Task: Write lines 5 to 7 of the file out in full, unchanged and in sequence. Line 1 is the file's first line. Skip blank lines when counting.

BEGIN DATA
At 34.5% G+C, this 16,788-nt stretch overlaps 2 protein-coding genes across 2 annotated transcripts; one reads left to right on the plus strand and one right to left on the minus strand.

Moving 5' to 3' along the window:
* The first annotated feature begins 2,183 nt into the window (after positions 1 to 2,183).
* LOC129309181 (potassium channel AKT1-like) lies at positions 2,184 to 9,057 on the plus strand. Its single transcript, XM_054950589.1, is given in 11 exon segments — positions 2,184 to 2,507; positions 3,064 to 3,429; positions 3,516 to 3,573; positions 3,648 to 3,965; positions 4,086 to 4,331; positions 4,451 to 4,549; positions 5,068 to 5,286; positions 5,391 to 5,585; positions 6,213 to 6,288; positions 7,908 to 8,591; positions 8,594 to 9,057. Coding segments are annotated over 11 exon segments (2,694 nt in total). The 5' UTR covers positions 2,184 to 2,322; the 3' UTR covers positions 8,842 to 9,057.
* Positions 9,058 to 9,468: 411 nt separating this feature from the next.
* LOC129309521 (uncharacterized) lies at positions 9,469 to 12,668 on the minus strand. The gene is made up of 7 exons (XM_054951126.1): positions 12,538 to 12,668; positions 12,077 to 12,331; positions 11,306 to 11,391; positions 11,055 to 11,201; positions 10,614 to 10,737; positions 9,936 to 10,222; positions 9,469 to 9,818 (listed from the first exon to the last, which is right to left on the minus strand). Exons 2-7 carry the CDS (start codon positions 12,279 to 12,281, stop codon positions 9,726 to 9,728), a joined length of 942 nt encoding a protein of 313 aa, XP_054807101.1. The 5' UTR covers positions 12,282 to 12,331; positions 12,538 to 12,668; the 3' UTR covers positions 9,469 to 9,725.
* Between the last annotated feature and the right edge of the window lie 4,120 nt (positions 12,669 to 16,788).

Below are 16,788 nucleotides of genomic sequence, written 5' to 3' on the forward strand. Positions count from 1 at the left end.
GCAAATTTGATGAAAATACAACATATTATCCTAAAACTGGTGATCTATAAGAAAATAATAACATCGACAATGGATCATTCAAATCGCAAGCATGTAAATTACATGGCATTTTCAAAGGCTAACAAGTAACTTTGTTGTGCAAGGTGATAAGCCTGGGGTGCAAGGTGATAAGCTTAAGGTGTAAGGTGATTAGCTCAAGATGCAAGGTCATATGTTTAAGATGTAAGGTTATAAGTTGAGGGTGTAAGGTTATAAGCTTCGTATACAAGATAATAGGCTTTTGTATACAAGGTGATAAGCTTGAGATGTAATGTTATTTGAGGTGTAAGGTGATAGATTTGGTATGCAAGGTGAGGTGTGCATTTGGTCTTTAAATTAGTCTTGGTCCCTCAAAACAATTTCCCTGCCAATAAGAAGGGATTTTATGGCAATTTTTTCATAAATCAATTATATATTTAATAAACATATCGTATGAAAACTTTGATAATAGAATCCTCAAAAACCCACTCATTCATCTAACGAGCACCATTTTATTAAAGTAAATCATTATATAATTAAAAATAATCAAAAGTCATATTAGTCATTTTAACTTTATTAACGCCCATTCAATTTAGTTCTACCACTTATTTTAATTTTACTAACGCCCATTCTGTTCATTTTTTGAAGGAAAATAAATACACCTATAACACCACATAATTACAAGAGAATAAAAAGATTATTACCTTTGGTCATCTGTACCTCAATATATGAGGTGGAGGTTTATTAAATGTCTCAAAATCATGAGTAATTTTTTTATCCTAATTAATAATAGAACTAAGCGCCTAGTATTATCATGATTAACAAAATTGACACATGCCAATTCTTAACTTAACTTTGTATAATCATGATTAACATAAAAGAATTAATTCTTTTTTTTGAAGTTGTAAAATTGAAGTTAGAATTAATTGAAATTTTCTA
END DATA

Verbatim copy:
* Positions 9,058 to 9,468: 411 nt separating this feature from the next.
* LOC129309521 (uncharacterized) lies at positions 9,469 to 12,668 on the minus strand. The gene is made up of 7 exons (XM_054951126.1): positions 12,538 to 12,668; positions 12,077 to 12,331; positions 11,306 to 11,391; positions 11,055 to 11,201; positions 10,614 to 10,737; positions 9,936 to 10,222; positions 9,469 to 9,818 (listed from the first exon to the last, which is right to left on the minus strand). Exons 2-7 carry the CDS (start codon positions 12,279 to 12,281, stop codon positions 9,726 to 9,728), a joined length of 942 nt encoding a protein of 313 aa, XP_054807101.1. The 5' UTR covers positions 12,282 to 12,331; positions 12,538 to 12,668; the 3' UTR covers positions 9,469 to 9,725.
* Between the last annotated feature and the right edge of the window lie 4,120 nt (positions 12,669 to 16,788).